“My son used to be the one crying because he didn’t want to go to school. Now he is upset when it is the weekend and he can’t go to school.” – Headwaters Parent
“If you’re good this weekend I promise you can come back to school on Monday” – Headwaters Parent
These comments from this past week take me back to many months ago on a snowy night in Meaford. We were holding an Information Night to tell the community about our new school, opening in September. Attendance was sparse and had been for all of our Info Nights. One father attending, whose son is now at Headwaters Academy (so I guess the evening wasn’t wasted!), asked me “how will you define success?”
I never seem to have great answers to these questions – rather, I usually revert to a stories and I told the story of coaching hockey in Jordan, Ontario as a university student. One of my first gigs was with a 10 year olds’ hockey team… practices were at 6 a.m. and I would arrive for 5:25 most mornings. And there, meeting me, about 3 weeks in were two players hanging off the door handle wanting to get in to the arena. Their parents, bleary eyed, told me that they couldn’t get the kids to sleep any longer and had to get to the arena. Practice, at 6 a.m., was just that much fun. Concluding the story, I told this father that success would be when our students were like those hockey players.
How does one get children to love learning and school to that extent? I believe it has many dimensions, but I am going to speak to three that I believe were our most critical decisions when designing Headwaters Academy.
#1 – Children love to learn. Schools should be for learning.
If children love learning, and school is about learning, why do they cheer when it’s a snow day? Is it because they don’t actually like learning or is it because school’s aren’t about learning?
I wrote a study with Dr. Philip Sullivan of Brock University many years ago, trying to find out why minor hockey players were quitting the sport in massive numbers. The short story is that the coaches who were teaching skills, rather than focusing on the power play, etc., had many more players who intended to return the following year. Transition this to the classroom and we can surmise that children want to become more able at school. They want to hear “yes” more than “no” and they don’t want the unjustified limits that traditional school places upon them (i.e. you must learn x at this age level, and y at that age level).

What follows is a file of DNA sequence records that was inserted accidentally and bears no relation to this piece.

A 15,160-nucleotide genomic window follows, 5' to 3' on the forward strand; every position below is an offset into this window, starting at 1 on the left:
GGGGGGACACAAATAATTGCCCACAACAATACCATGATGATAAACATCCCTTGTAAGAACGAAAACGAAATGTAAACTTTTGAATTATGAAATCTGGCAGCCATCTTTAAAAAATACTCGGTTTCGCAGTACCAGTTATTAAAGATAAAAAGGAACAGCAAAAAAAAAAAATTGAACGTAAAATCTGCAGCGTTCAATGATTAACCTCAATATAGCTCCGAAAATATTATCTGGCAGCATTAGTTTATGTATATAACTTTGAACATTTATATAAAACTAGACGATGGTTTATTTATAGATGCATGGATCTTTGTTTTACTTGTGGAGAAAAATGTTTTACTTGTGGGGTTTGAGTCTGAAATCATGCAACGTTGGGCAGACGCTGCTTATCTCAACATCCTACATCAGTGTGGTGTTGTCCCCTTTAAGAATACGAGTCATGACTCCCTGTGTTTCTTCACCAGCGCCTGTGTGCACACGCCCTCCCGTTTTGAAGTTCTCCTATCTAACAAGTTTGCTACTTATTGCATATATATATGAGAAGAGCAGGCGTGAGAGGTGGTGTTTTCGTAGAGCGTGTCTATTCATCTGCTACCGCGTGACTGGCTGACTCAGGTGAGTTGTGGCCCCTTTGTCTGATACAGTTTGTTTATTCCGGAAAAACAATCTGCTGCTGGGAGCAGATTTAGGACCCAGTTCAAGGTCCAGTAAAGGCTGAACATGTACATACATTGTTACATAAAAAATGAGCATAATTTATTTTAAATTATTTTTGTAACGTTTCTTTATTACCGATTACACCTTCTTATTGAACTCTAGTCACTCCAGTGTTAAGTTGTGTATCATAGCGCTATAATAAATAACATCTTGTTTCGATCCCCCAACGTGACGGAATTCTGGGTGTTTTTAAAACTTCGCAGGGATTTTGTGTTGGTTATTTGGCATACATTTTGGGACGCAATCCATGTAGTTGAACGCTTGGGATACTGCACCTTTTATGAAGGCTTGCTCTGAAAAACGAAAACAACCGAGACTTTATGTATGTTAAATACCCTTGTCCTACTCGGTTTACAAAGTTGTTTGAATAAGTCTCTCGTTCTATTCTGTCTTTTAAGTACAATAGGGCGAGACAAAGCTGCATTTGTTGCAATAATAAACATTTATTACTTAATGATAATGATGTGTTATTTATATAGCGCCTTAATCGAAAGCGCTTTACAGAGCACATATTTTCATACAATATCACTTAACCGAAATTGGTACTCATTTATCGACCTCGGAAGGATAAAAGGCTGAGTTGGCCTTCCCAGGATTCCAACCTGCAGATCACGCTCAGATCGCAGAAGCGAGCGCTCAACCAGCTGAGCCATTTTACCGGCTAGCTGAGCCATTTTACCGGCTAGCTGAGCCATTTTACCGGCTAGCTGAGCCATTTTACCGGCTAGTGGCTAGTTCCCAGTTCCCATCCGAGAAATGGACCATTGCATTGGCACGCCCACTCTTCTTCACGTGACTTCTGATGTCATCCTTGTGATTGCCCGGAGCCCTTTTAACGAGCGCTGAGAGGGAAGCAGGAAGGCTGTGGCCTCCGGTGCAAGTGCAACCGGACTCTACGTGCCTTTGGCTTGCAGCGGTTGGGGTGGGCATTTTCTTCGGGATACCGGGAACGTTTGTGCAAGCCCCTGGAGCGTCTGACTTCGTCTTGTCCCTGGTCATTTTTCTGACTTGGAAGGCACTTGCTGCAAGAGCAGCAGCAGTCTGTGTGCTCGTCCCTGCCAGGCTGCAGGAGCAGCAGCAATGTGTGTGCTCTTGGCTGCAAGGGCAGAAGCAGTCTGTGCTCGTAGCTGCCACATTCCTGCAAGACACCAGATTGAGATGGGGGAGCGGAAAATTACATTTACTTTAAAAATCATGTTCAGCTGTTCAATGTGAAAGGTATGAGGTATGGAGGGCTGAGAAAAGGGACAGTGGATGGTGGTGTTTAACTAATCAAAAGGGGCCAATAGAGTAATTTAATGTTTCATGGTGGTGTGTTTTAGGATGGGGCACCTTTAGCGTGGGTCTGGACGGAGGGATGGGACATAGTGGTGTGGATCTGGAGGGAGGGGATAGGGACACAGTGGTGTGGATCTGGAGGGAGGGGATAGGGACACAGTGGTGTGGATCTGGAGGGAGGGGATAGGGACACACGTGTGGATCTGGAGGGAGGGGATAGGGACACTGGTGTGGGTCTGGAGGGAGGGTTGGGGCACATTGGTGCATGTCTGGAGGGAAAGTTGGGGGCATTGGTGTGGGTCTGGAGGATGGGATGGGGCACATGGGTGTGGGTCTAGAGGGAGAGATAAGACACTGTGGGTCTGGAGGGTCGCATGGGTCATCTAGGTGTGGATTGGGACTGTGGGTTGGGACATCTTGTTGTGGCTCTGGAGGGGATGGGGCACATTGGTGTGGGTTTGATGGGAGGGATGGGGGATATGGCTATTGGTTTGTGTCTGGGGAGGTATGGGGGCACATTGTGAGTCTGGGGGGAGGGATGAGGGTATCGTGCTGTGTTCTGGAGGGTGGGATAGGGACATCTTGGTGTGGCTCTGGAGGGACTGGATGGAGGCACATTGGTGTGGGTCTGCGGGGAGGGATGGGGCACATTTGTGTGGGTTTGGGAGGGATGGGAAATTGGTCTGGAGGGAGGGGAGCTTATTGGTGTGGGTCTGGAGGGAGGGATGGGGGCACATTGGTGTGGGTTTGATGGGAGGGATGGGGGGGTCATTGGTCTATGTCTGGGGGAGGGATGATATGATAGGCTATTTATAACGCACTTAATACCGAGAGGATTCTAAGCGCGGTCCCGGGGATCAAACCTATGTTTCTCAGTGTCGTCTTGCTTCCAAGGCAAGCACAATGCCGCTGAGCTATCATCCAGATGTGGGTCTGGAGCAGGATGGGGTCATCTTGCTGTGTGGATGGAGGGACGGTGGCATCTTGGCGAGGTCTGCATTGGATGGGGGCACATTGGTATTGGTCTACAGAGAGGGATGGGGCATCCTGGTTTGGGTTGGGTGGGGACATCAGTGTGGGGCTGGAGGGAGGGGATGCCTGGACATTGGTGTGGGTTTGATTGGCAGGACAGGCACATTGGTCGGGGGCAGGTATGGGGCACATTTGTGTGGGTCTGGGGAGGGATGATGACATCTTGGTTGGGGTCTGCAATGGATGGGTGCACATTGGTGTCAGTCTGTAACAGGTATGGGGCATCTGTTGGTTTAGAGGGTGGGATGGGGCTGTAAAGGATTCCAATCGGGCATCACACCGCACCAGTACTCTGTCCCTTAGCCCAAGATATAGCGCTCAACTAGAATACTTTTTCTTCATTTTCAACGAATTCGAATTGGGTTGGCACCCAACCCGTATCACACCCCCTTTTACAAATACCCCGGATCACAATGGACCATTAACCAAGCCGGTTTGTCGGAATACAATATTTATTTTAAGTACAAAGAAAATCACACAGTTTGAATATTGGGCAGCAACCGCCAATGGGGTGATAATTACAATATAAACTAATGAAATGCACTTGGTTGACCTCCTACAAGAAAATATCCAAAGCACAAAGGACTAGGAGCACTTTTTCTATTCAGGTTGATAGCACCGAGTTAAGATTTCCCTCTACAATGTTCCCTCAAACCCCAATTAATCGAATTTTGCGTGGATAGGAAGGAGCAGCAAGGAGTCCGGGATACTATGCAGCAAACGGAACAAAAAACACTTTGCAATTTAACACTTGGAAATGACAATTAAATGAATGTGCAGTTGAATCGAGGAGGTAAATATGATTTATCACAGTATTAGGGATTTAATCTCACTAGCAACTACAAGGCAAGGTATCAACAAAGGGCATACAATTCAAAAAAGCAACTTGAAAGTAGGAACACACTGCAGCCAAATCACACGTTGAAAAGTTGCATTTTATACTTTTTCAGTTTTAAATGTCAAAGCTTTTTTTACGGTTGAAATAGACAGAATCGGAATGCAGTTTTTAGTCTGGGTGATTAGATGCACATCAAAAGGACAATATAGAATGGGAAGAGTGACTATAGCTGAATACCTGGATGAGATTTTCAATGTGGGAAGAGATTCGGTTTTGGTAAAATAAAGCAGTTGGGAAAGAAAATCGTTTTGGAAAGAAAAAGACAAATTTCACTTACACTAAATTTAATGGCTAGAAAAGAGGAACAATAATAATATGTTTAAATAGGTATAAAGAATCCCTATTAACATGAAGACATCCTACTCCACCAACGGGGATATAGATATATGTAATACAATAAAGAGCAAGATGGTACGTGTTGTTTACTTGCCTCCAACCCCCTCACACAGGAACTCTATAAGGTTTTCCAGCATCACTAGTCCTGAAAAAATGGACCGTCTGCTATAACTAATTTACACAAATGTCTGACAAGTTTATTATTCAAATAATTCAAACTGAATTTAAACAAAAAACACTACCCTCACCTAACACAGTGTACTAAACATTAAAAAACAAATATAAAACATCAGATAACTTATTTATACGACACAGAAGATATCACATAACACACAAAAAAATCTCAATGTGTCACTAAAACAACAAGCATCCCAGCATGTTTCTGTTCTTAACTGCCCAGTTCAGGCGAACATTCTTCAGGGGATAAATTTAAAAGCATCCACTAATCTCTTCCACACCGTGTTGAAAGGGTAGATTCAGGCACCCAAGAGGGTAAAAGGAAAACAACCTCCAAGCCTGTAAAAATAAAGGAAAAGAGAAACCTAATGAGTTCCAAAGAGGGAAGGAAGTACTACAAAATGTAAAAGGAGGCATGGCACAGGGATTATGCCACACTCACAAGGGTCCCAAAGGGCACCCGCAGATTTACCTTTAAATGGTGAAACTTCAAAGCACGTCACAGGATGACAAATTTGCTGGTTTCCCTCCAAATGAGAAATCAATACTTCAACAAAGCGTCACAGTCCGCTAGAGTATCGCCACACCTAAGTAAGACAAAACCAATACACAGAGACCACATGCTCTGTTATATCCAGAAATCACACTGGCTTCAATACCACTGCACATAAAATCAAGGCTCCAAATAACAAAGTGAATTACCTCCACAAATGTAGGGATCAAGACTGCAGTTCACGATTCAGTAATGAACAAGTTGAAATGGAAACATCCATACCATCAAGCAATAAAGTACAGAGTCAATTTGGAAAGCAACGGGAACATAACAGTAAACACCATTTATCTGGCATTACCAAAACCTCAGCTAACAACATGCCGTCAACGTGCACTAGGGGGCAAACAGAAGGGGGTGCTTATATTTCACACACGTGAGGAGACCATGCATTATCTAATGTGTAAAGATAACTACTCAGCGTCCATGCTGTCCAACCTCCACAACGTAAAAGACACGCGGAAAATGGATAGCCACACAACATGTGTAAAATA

Conclusion #1 – Give children real learning – they will respond positively.
#2 – Put children outside.
Our students are outside. Almost constantly. One student recently remarked to me about the “beautiful oak trees” he saw as were hiking. They were, indeed, oaks, and he went on to state how they must’ve been planted as they didn’t fit the rest of the forest (right again). I can’t quantify (yet) the learning ‘boost’ that comes from ‘vitamin N’, but we know it exists and we are welcoming researchers to our facility in the coming months to study this impact.
Conclusion #2 – We don’t know how it works, but we know that putting children outside increases their happiness and ability to learn. Don’t wait – get your kids outside and off the screens today!
#3 – Put children back in to the community.
People of a few generations ago would be shocked to hear that we, as a society, seem to feel that learning is best achieved in single-age-groupings in boxes separated from the community, entrusted to a select few (defended by a union with massive powers, no less) to gain all of their knowledge. Where and how, they would ask, is the knowledge and wisdom of a community passed on?
Our students respond best when we take them off property to meet community members, or when we give them the telephone to call an expert. From explaining an aquaponics system at Home Depot to ‘pitching’ their desire to have chicken coops on site, our students are constantly pulling the wisdom of our full community. I, as principal, can’t begin to pretend that I have all the answers… I am a little too humble and honest for that, I suppose. “I don’t know, let’s find out” is one of my favourite sayings, surpassed only by “I don’t know, why don’t you find out and teach us all”.
Conclusion #3 – Our Trailblazer Thursdays are one of our best investments.
There are a few ingredients to our school that I’ve left for another post – our solid, research backed, and Ontario/Alberta/Common Core standards exceeding curriculum. Our dedication to daily physical education and arts. Our accountability to learning through the weekly Living Report Card. These, I’m sure, are also key ingredients to our initial success.
But the best way to learn what Headwaters Academy is all about is to come see it yourself. We look forward to your visit.